Figure 5 on this page shows a view of the joint headquarters, with the CALICO Tower on the left and the EUROCALL HQ on the right. Their joint Welcome Pavilion is located here: http://slurl.com/secondlife/EduNation%20III/31/35/22. The two HQs are linked by a teleport system.

See Nergiz Kern's interview with Graham Davies (July 2009) about EUROCALL's and CALICO's activities in Second Life: http://tinyurl.com/l2x2lb

CALICO, EUROCALL's sister organisation in the USA, has a headquarters building next door to the EUROCALL HQ in EduNation III, which is maintained by Randall Sadler (Randall Renoir in Second Life). Actually, there is a choice of structures for different occasions, activated by the Horizons holodeck system. These include the CALICO Tower, the magnificent Castle Renoir and the Tree House. There is a CALICO Group that you can join in Second Life.

CALICO and EUROCALL have recently set up a joint EUROCALL/CALICO Virtual Worlds Special Interest Group:

Figure 5 on this page shows a view of the joint headquarters, with the CALICO Tower on the left and the EUROCALL HQ on the right. Their joint Welcome Pavilion is located here: http://slurl.com/secondlife/EduNation%20III/31/35/22. The two HQs are linked by a teleport system.

See Nergiz Kern's interview with Graham Davies (July 2009) about EUROCALL's and CALICO's activities in Second Life: http://tinyurl.com/l2x2lb

The London branch of the Association for Language Learning (ALL London) and MFL Resources have a joint base in Second Life: http://slurl.com/secondlife/EduNation/14/92/22

vii. Further reading

viii. Second Life screenshots

Figure 1: The first SLanguages Colloquium, June 2007

Figure 2: EUROCALL HQ Interior View, Ground Floor

Figure 3: A mountain chalet in Wintertraum

Figure 4: Dancing by a waterfall

Figure 5: The CALICO-EUROCALL HQs in Second Life

14.3 Email in action: virtual shopping basket

A popular classroom application of email involves a group of younger learners in the UK sending out a message to groups of students in schools in a number of different French speaking countries requesting them to price a virtual shopping basket to provide the basis for practice in comparatives, having already given them the opportunity to make "real" use of previously learned vocabulary items and to formulate appropriate questions for their initial request for the information required. If they already have established and reliable links and request a prompt reply, they will probably get an answer within 24 hours. If schools do not have existing links but want to get specific information in this way on an ad hoc basis, they can find email addresses of possible partner schools at the websites listed below in Section 14.8. In the case of the shopping basket, it would be particularly appropriate to select schools in countries which have different standards of living.

14.3.1 Discussion topic

Can you think of a small scale activity like this that you could do with a specific class that you teach? What kind of learning outcomes would you anticipate? Would they be worth the time involved in setting it up?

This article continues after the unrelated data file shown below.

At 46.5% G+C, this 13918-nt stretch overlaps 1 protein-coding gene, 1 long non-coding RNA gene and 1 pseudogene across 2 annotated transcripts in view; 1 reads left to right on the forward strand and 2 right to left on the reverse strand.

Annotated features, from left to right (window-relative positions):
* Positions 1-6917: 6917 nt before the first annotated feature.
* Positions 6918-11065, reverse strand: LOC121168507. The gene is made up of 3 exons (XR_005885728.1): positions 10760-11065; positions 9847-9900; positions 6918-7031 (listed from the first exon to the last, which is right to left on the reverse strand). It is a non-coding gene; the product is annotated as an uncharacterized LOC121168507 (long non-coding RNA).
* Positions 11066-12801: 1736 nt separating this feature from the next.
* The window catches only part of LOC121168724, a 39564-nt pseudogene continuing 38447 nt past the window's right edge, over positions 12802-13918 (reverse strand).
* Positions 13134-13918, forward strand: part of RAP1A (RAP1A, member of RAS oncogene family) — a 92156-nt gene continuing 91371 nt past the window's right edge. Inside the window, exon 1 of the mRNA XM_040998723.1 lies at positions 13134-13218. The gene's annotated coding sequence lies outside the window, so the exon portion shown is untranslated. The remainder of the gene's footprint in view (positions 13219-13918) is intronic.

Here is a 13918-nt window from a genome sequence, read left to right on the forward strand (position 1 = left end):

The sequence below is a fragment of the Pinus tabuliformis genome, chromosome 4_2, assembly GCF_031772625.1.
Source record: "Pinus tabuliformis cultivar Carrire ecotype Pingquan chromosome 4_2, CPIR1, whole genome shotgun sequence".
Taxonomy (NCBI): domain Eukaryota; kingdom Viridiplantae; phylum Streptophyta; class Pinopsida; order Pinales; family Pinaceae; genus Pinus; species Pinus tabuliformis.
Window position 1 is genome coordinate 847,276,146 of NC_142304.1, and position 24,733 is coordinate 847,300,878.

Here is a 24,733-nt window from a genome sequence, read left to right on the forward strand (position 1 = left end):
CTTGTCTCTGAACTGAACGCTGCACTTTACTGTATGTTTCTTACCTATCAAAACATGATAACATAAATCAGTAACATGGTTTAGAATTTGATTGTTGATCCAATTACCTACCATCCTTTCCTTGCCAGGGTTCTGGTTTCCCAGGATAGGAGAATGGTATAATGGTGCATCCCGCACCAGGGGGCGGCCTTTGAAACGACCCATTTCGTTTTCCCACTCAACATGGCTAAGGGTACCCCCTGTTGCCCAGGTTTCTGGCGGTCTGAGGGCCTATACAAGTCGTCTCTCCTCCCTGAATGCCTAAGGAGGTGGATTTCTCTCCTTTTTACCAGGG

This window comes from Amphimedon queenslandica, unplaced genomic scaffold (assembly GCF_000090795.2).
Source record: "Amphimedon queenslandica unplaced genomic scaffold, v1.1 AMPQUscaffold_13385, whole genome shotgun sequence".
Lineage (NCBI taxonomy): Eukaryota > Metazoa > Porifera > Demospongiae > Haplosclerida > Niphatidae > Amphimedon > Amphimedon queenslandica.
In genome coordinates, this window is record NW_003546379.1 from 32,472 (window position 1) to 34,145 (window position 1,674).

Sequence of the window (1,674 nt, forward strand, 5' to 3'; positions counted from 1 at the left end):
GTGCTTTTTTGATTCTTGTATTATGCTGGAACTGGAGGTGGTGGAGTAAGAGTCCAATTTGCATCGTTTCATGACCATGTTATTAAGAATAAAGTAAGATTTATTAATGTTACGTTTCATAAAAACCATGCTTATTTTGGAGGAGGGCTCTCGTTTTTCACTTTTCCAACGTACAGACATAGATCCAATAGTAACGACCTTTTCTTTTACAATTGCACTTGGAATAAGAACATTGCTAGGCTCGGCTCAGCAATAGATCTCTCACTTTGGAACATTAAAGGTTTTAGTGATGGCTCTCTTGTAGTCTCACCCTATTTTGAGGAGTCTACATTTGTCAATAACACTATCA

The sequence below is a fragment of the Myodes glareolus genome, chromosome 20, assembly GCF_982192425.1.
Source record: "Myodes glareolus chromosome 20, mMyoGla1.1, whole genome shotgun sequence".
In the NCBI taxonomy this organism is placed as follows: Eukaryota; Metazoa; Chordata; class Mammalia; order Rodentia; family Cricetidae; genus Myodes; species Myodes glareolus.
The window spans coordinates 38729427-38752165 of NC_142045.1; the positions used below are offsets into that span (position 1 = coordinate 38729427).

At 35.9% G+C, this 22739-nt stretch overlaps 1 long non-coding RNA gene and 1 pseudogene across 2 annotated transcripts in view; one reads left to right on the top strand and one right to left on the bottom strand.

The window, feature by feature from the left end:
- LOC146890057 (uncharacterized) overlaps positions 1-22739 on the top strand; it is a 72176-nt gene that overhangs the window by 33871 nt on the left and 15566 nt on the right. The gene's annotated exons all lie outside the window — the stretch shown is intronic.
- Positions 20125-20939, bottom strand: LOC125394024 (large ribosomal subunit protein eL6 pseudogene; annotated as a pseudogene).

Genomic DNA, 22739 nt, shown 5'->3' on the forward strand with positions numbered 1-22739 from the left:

14.4 Exploiting email as a communications medium

14.4.1 Get to know your email package

In order to use email, you need an Internet connection and an email package. If you are reading this module, you have probably got your Internet connection sorted out. You have probably also got an email package, Microsoft Outlook Express, which comes bundled with Microsoft Windows, is one example. There are several free packages such as Eudora available for downloading: http://www.eudora.com. If you are considering using email as a teaching and learning tool, you will find that time spent on investigating all the facilities provided by the package to which you have access, and on considering their value to you and your students will be time well spent.

14.4.2 Characteristics of email as a communications medium

The three most important characteristics of email for the language teacher are the following:

14.4.3 One-to-one and one-to-many

If you are already an email user you know that it is just as quick and easy to send a message to 50 people as it is to one. As you will realise from the example given above, this facility removes the need to establish and maintain a relationship with a single school, which can be difficult, whether through email alone or a combination of traditional and electronic communications. It also means that, with access to schools worldwide, it is possible to "visit" different countries according to the topic being studied. It is also possible to work with schools which share the same target language. One-to-one links tend to be between schools which teach each other's mother tongue. This can lead to difficulties about which language students should use when generating messages. Both schools can be guaranteed authentic incoming language and it may decided that all writing should be done in the students' mother tongue. If you prefer your students to compose in the target language, the one-to-one facility is a useful alternative for one-off activities.

14.5 Flexibility of text

One of the difficulties of maintaining traditional school links lay in the need for students to copy out letters to send which had been drafted in rough before being copied up neatly. Text generated in a word-processor or in an email package is flexible until the Send button is pressed. This brings with it three important benefits for the language learner:

14.5.1 Discussion topic